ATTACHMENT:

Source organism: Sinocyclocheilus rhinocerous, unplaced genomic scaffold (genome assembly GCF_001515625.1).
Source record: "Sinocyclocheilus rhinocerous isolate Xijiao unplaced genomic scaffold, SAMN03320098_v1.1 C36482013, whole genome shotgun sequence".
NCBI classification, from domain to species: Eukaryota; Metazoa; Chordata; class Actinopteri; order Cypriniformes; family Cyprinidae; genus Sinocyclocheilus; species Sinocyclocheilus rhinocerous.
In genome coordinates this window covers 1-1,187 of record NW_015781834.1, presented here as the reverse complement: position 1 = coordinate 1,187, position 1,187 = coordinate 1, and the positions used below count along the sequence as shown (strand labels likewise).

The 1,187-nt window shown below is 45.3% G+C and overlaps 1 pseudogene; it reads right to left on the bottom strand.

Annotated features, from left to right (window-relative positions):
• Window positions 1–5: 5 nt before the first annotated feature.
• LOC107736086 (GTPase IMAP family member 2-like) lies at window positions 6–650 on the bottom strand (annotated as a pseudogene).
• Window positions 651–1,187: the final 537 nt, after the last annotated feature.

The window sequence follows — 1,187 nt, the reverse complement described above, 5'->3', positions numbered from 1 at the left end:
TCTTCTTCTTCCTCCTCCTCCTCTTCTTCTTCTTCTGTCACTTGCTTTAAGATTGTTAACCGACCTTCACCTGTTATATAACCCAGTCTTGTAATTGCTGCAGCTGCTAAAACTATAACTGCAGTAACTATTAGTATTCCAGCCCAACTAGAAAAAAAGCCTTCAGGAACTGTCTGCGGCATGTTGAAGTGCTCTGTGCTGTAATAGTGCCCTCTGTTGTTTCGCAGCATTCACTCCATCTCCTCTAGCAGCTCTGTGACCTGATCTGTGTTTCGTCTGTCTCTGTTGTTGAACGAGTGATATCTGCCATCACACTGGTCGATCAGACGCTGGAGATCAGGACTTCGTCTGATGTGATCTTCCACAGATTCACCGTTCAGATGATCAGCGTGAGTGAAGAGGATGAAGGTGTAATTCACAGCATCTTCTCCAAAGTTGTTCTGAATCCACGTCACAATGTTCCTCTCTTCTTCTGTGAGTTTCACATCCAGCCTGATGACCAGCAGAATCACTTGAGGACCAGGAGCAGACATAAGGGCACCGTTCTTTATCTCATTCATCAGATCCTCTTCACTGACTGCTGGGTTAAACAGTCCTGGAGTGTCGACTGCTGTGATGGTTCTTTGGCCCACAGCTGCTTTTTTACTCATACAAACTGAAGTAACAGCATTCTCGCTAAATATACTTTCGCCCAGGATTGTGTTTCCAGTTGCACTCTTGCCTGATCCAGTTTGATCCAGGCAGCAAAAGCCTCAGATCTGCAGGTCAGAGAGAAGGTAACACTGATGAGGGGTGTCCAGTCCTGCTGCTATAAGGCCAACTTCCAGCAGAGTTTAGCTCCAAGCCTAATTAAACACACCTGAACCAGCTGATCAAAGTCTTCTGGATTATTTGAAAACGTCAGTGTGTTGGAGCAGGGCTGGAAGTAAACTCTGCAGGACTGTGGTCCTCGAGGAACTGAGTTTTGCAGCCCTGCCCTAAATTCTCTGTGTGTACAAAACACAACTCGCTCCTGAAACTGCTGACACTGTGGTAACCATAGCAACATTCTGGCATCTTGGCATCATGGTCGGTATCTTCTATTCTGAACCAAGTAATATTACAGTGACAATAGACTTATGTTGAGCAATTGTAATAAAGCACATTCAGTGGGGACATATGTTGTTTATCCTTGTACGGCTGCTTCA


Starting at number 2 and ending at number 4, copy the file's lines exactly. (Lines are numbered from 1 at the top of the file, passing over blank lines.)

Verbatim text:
Source record: "Sinocyclocheilus rhinocerous isolate Xijiao unplaced genomic scaffold, SAMN03320098_v1.1 C36482013, whole genome shotgun sequence".
NCBI classification, from domain to species: Eukaryota; Metazoa; Chordata; class Actinopteri; order Cypriniformes; family Cyprinidae; genus Sinocyclocheilus; species Sinocyclocheilus rhinocerous.
In genome coordinates this window covers 1-1,187 of record NW_015781834.1, presented here as the reverse complement: position 1 = coordinate 1,187, position 1,187 = coordinate 1, and the positions used below count along the sequence as shown (strand labels likewise).